At the pine pile, my eyes reconcile the disturbance of this huge mass deposited in the landscape, recalibrate the balance in my view. If I wait any longer for any other bird to appear this sight will lose its specialness. It may as well be a gargantuan pile of asparagus. I move on.
I am not alone in the woods. No one is. Before too long someone will come along, sharing the path with me. Always cheerful, if a little reserved, wishing to create space, out of Covid, or just naturally shy. On any particular day, there is always a young woman or two on horseback. Today, an older gent on his bicycle. We say “Hallo” and I think he might be anglo like me, I thought I heard “Hello” and not “Hallo.” I hope the binoculars around my neck explain everything, why I am sitting on this log, legs akimbo, just looking at the pile of cut pine.
The road along the forested slope will take me in view of the village down below, my home. All noise and chatter and bright sunlight. Only if I was tired and hungry would I approach it happily. The din of April is getting to me. And I don’t mean birdsong. I mean the constant stream of tractors and trucks of all shapes and sizes charging down our street, each in a greater hurry then the one before, all pulling huge and bizarre pieces of equipment: things that pierce things, things that rake things, things that pull other things, things that collect and distribute things, things that haul away other things. Everything rattling noisily on the cobblestone streets. These are not your grandfather’s tractors. These monsters are built for speed as much as power, and the young farmers seem to relish this noise and power. But these high-decibel disturbances go hand in hand with old alleys with their tiny gardens, neighbours chatting. There’s a general atmosphere of tightness, fellowship, mutual aid — and a little suffocation thrown in. Basically everything you’ve read about village life. Just with noisy power equipment and speeding cars.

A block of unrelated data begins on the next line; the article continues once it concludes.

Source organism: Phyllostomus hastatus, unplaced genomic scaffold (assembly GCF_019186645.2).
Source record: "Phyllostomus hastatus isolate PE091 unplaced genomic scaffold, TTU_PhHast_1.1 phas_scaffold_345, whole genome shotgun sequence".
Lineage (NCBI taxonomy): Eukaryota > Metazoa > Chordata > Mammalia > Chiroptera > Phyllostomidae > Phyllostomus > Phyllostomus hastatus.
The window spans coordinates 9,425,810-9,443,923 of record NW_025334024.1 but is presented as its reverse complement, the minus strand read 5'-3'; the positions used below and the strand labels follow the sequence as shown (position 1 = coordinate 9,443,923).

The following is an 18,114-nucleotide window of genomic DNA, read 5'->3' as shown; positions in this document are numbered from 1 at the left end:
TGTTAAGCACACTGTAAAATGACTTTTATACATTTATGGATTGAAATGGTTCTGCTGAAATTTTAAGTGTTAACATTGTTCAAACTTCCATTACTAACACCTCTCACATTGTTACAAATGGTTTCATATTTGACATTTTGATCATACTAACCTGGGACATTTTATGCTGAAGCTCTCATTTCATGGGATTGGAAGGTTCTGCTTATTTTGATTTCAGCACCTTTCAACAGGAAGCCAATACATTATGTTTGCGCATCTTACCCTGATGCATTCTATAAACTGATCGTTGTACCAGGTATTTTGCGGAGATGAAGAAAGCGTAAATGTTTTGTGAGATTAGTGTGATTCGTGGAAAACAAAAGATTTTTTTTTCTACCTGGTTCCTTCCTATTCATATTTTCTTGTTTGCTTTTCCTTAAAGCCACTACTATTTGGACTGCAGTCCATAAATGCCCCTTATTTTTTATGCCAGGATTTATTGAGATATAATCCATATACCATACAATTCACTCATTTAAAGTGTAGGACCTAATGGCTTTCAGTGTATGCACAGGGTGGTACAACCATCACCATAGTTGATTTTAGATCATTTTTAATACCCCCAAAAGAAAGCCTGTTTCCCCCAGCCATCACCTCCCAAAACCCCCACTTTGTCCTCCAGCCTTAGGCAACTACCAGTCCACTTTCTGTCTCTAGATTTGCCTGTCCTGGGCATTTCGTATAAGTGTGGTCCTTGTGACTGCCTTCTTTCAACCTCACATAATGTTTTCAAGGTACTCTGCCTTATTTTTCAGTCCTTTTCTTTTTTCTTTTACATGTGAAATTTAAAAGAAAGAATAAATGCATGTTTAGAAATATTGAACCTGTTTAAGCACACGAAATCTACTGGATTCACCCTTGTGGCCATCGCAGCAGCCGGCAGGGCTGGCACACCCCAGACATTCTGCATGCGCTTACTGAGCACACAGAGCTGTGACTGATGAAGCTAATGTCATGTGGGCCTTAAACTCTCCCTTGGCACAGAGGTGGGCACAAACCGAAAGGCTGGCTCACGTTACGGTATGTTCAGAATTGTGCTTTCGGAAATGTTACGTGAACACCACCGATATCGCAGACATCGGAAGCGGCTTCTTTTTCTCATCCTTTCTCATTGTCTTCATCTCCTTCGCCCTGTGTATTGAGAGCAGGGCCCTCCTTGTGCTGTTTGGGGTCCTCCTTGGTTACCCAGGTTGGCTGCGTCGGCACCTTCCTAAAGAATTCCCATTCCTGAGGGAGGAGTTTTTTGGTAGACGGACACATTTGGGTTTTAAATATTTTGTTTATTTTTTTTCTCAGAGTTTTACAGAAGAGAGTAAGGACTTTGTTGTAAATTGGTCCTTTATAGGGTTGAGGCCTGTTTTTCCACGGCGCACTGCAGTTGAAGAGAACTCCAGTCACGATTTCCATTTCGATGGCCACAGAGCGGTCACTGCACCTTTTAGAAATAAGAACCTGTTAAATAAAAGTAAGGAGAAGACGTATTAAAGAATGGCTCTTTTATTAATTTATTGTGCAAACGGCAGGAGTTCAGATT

The long-distance view of the hills and stately wind turbines is not as nice looking as it was in winter; the air all around is hazy and you can see what looks like a line of smog along the ridges. It’s dirt, thrown into the air. On a huge scale. I extrapolate the frenetic mechanical activity in our neck of the woods/fields over the entire farming region of northwest Hessen. The number of tractors? The number of fields being plowed? I can’t count that high. It’s the agricultural version of Los Angeles. And the dry, hot weather is not helping. I wish for rain. Because it’s April, for heaven’s sake.
I’m not complaining about farming, I tell Lothar. I am just as amazed by the sheer volume of food produced in Hessen as I am by the noise and this haze of particulates covering a whole region of Germany.
“We have to be nice to farmers,” he says, “especially now.”
Now being April, planting time, now being Covid, now being just now, the general anxiety of the new normal. And I am nice, I am respectful. On my walks I always step aside to yield the track to them. I smile, nod, as do they, sharing the road but not wasting anyone’s time. We–idle walkers and busy farmers–share the space in a way that goes back centuries before anyone talked about “coexistence”. I am sure there are painstakingly measured property lines and well-documented leases but it’s also true that in Germany, or at least Hessen, there is still this feeling that nobody owns the land; it belongs to everyone but we give way to those who work it.